28.8 C
Monday, July 22, 2024

Cervical cancer coverage: A top PhilHealth priority in Universal Health Care

- Advertisement -

The Philippine Health Insurance Corporation (PhilHealth) provides coverage for cervical cancer screening through the Konsultasyong Sulit at Tama (Konsulta) primary care package and cervical cancer treatment through the Z Benefits. Since 2015, benefit claims for cervical cancer filed under the Z Benefits amount to P31 million.

“We are glad that your PhilHealth has been able to extend medical care benefits to those women suffering from this dreaded disease. Indeed, the state health insurer is always looking into the welfare of its members and always doing its best to provide financial risk protection whenever and wherever Filipinos need quality health care,” Acting PhilHealth President and CEO Emmanuel R. Ledesma, Jr. said.

PhilHealth has been able to extend medical care benefits to women diagnosed with cervical cancer

Each year in the Philippines, 7,897 women are diagnosed with cervical cancer, and 4,052 fatalities. Cervical cancer ranks second in cancers among women in the Philippines and the second most common cancer in women between the ages of 15 and 44 (DOH, May 2023). Warning signs of cervical cancer show abnormal bleeding or foul-smelling vaginal discharge, bleeding after sexual intercourse, persistent back, leg, or pelvic pain, and unexplainable weight loss.

The World Health Organization (WHO) recommends screening for cervical cancer from 30 years of age in the general population of women or earlier for sexually active women. Further, updated guidelines of the WHO recommend Human Papillomavirus (HPV) tests for cervical cancer screening, which is more cost-effective than cytology (i.e., Pap smear). In addition, the WHO also recommends the primary target of vaccination against HPV, which is the first line of defense against cervical cancer, are girls aged 9-14. The secondary targets for HPV vaccination are boys and other females whenever feasible and affordable.

Meanwhile, in a recent report by Professor Dindo Manhit of Stratbase ADR Institute, along with other Cancer Societies and Cancer-free Movement, their groups discussed evidence-based and cost-effective interventions that will scale up the elimination of cervical cancer in the Philippines and officially launch the Zero Cervical Cancer Movement.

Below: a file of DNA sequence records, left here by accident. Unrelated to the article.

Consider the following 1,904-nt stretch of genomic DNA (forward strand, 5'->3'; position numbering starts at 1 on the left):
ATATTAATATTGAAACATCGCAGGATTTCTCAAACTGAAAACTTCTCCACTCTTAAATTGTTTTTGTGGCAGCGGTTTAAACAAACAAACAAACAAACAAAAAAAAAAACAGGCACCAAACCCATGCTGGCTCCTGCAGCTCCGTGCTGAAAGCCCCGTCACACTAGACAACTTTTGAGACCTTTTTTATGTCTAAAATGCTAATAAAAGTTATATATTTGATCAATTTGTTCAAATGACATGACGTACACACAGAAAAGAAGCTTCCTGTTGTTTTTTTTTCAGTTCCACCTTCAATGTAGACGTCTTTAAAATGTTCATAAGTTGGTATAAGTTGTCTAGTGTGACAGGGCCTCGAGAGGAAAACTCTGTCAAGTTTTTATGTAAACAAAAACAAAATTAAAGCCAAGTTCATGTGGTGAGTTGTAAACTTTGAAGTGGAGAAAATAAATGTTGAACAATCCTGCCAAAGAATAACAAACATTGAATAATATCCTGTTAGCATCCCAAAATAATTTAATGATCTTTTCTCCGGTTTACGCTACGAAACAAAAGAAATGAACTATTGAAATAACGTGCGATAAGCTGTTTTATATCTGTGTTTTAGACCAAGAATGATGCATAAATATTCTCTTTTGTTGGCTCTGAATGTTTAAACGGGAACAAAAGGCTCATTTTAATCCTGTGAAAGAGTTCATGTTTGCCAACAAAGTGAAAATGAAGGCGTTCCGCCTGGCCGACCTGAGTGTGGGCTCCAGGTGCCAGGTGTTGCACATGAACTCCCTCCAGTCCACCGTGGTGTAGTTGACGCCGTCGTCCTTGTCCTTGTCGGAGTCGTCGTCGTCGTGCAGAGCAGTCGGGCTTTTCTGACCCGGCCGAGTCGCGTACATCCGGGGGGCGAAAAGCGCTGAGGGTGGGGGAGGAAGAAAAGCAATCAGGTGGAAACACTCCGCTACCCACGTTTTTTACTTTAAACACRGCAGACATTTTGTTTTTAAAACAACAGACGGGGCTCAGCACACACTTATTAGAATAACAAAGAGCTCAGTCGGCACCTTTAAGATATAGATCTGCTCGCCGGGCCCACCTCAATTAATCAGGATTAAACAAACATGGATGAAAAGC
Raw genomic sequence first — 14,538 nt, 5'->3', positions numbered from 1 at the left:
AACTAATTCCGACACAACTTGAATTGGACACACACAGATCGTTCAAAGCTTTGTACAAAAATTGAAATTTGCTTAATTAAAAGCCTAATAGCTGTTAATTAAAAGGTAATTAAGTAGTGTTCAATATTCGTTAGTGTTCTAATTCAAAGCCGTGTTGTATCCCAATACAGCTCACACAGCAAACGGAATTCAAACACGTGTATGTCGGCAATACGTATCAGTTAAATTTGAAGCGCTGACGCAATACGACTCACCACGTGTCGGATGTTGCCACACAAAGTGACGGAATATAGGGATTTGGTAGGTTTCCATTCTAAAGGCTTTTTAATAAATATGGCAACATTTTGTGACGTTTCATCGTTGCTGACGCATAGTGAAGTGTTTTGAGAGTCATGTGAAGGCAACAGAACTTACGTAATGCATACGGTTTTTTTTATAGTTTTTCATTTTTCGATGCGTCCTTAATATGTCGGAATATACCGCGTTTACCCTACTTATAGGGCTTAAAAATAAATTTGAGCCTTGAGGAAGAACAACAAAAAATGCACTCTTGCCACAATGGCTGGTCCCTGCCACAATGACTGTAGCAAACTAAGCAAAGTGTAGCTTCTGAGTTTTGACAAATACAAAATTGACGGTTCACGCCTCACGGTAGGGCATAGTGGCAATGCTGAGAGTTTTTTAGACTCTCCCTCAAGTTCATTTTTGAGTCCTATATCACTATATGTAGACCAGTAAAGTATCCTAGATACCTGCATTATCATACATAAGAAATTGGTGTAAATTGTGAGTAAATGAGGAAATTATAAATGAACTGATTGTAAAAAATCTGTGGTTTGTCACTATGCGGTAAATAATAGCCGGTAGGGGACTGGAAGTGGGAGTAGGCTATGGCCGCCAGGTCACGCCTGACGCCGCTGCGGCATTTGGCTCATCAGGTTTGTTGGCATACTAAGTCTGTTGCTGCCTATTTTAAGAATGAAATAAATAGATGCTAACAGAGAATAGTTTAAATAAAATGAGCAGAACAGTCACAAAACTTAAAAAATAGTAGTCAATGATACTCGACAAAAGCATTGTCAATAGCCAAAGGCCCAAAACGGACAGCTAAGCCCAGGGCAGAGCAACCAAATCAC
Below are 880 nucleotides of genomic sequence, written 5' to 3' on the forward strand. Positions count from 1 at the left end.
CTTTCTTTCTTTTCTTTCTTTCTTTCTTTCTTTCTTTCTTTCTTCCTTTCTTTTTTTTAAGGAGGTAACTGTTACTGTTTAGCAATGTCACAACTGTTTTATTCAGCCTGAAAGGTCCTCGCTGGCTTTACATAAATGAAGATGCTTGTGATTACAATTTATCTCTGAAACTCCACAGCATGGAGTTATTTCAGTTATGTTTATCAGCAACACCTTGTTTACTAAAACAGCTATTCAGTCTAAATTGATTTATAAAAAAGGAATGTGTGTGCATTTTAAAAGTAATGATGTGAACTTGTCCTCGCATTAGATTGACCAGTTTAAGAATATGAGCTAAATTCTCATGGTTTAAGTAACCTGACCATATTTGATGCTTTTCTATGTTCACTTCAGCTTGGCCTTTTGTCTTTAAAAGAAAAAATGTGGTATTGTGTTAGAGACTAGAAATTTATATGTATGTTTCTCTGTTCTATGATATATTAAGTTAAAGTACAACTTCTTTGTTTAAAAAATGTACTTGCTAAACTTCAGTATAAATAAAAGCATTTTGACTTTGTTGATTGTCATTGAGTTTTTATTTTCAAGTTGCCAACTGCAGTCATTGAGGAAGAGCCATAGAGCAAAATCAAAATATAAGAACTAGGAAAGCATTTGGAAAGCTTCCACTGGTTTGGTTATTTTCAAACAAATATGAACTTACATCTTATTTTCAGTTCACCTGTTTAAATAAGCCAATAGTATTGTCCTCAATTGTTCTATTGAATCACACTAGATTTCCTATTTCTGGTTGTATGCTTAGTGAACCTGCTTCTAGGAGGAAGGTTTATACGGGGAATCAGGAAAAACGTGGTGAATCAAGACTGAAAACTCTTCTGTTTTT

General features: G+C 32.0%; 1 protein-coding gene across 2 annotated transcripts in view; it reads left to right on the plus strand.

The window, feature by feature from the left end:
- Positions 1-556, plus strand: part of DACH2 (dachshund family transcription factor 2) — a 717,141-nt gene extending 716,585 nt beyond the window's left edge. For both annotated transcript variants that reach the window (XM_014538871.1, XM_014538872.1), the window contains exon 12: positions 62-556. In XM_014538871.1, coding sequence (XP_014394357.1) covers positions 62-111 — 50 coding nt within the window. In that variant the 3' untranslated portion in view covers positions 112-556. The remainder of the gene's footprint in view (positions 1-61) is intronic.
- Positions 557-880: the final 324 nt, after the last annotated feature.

PhilHealth acknowledges the groups’ effort to lessen cervical cancer incidents, if not eliminate this catastrophic illness, by boosting immunization, vaccination, and treatment control programs and fully supporting their future projects in collaboration with other sectors. Furthermore, in response to their call to expand coverage of the Z benefits package for cervical cancer and even include HPV Screening in the soon-to-be-introduced Konsulta Plus Package, the PhilHealth Chief has this to say.

Cervical cancer can present in women between the ages of 15 and 44

“We are determined to further enhance our benefits package to provide responsive coverage for our members and their dependents needing treatment. Cancer screening will be included under Konsulta primary care package, while the Z Benefits cover treatment for this type of cancer. This year, enhancement in select Z Benefits packages will include cervical cancer,” he added.

Currently, PhilHealth has two Z Benefits packages that cover a complete course of treatment for cervical cancer for stages IA1, IA2-IIA1, where it pays P120,000 for Chemoradiation with Cobalt and Brachytherapy (low dose) and P175,000 for Chemoradiation with Linear Accelerator and Brachytherapy (high dose).

Ledesma also stressed the importance of more healthcare providers being contracted for PhilHealth’s Z Benefits Package for cervical cancer to ensure greater patient access. “To date, there are seven (7) contracted hospitals where qualified patients can avail of the Z Benefits package for cervical cancer. PhilHealth is committed to engaging more healthcare providers to partner with us to make this more accessible to members and their dependents afflicted with the disease,” he explained.


Popular Articles